All three top contenders were deferential to McConnell after his announcement Wednesday caused shock waves across Capitol Hill. But all signs point to them looking toward a run for the top spot.

Thune, the No. 2 Senate Republican, declined to say definitively that he is running, but added he would have more to say in short order.

“He leaves really big shoes to fill. We’ll give you more insight into what we’re thinking here in the near future,” Thune said.

Thune’s allies are already preparing for him to take the plunge. Sen. Markwayne Mullin (R-Okla.), a member of Thune’s whip team, told reporters that he is “pretty sure he is going to run.”

“I think it’s pretty clear he’s going to run,” Mullin said, arguing Thune is the right person for the job. “[He brings] experience. He brings in stability. He’s bringing proven leadership.”



RELATED: McConnell’s Exit Sets Up Trump-Fueled Fight for Republican Party

Published February 29, 2024

(Bloomberg) — Senate Republicans have to choose just how loyal to Donald Trump they want their next leader to be in the wake of Mitch McConnell’s bombshell decision to step aside after the November election.

Three “Johns” — Thune of South Dakota, Cornyn of Texas and Barrasso of Wyoming — are the most likely candidates to succeed McConnell, who has occupied the party leader’s prime suite of offices just steps from the Senate floor for the last 17 years.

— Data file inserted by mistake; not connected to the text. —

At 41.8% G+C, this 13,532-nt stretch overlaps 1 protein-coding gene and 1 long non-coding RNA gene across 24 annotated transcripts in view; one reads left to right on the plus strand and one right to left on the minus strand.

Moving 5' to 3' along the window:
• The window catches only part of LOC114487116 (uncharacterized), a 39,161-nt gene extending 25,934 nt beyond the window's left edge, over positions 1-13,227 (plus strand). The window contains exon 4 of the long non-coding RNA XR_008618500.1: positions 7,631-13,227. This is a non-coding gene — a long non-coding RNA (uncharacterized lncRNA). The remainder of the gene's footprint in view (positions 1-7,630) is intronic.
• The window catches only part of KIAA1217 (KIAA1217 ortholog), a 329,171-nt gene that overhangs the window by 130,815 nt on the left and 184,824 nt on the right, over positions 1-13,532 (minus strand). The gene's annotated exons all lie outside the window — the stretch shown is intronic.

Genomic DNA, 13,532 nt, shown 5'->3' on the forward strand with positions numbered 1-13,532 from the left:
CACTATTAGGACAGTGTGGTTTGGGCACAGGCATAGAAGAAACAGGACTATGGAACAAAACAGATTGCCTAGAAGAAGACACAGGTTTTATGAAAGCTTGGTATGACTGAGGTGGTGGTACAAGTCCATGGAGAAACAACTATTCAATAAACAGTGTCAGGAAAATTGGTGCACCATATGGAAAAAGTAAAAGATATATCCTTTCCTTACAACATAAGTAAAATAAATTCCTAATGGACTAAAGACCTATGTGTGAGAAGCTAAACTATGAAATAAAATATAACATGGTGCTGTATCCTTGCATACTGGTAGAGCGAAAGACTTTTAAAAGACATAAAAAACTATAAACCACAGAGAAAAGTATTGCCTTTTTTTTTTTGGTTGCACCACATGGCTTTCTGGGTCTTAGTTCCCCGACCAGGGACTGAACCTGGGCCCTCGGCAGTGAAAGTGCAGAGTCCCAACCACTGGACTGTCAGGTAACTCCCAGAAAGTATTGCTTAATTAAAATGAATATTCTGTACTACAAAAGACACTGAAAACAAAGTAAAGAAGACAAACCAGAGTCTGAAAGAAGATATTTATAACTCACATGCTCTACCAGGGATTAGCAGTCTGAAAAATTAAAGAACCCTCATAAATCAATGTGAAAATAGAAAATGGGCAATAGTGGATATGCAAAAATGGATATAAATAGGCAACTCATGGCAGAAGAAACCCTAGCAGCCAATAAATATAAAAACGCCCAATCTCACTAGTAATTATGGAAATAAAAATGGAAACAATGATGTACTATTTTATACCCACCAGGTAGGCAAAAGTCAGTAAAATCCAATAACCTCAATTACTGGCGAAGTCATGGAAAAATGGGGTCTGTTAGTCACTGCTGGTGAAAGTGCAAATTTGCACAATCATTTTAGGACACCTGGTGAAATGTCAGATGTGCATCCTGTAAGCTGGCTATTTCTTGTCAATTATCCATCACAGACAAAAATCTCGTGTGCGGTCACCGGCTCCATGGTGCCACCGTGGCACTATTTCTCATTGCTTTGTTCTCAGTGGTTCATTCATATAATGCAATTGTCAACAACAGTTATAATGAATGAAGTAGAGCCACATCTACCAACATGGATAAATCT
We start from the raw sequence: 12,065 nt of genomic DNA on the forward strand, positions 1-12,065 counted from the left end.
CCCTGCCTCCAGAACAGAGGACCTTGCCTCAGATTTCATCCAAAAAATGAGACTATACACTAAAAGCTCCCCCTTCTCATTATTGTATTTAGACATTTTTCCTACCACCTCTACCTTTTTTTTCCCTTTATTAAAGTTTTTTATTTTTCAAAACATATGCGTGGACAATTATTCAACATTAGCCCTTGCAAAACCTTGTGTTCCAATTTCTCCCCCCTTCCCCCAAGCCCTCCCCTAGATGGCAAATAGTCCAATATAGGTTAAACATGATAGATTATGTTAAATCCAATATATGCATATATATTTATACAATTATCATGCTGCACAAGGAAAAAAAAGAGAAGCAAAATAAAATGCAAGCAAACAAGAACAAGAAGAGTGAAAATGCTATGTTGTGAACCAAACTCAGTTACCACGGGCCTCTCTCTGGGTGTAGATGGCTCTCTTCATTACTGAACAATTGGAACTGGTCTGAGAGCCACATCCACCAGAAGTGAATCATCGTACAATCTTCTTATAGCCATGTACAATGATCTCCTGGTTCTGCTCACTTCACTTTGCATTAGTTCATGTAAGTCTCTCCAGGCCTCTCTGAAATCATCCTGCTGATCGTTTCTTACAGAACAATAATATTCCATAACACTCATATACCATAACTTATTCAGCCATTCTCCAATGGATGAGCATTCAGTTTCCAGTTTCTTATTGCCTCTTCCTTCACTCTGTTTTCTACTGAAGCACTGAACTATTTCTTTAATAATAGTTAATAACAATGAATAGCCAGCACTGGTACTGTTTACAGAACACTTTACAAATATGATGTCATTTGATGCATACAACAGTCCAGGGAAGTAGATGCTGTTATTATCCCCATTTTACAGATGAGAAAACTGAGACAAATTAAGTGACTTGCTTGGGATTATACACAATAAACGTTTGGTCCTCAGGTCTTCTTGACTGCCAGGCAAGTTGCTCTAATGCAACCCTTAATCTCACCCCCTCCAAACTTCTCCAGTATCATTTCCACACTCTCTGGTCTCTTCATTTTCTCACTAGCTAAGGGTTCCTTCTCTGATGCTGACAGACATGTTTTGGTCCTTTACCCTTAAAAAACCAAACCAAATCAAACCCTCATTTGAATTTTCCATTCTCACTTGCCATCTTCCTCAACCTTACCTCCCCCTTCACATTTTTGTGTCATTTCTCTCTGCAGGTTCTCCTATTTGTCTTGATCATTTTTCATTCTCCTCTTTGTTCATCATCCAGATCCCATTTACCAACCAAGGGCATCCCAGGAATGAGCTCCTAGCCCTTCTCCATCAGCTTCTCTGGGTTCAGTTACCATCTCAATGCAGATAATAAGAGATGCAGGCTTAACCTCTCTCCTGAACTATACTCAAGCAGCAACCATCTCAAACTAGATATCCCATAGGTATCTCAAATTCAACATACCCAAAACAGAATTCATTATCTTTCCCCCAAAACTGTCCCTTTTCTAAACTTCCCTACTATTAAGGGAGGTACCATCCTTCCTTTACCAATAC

Unlike McConnell, who has a fraught relationship with the former president, all three men have endorsed Trump in his third bid for the White House. But their ties to Trump — whose grip on the Republican party has strengthened through a wave of primary victories — vary.

Barrasso, the No. 3 Republican, backed Trump in early January, nearly a week before the Jan. 15 Iowa caucus, and drew effusive praise from the GOP front-runner. Cornyn, a longtime McConnell ally, fell in line after Trump soundly won the Jan. 23 New Hampshire primary, calling on his colleagues to consolidate their support.

Thune, who initially supported Senator Tim Scott for president, didn’t heed that advice until just days ago. He’s long been seen as McConnell’s heir apparent, but the belated endorsement — coupled with criticisms of Trump after the Jan. 6, 2021 attack on the Capitol — could put him at a disadvantage.

Republican senators, however, could also decide they want a buffer between them and Trump, not just a cheerleader. Several criticized Trump after the Capitol insurrection. And the vast majority voted to certify the 2020 election Trump continues to baselessly claim was stolen from him.

None of the Johns have announced their candidacy, but they’ve all said they’ll talk to colleagues.

“I’ve made no secret of my intentions,” Cornyn told reporters.

With months to go until the election, other candidates could emerge. Steve Daines of Montana leads the party’s campaign committee and could stake a claim for the top job if the party does well in November.

Daines, an earlier endorser of Trump, has had a productive relationship with the former president in helping avoid bloody primaries in states like Montana and West Virginia. Daines declined to say if he’s interested Wednesday.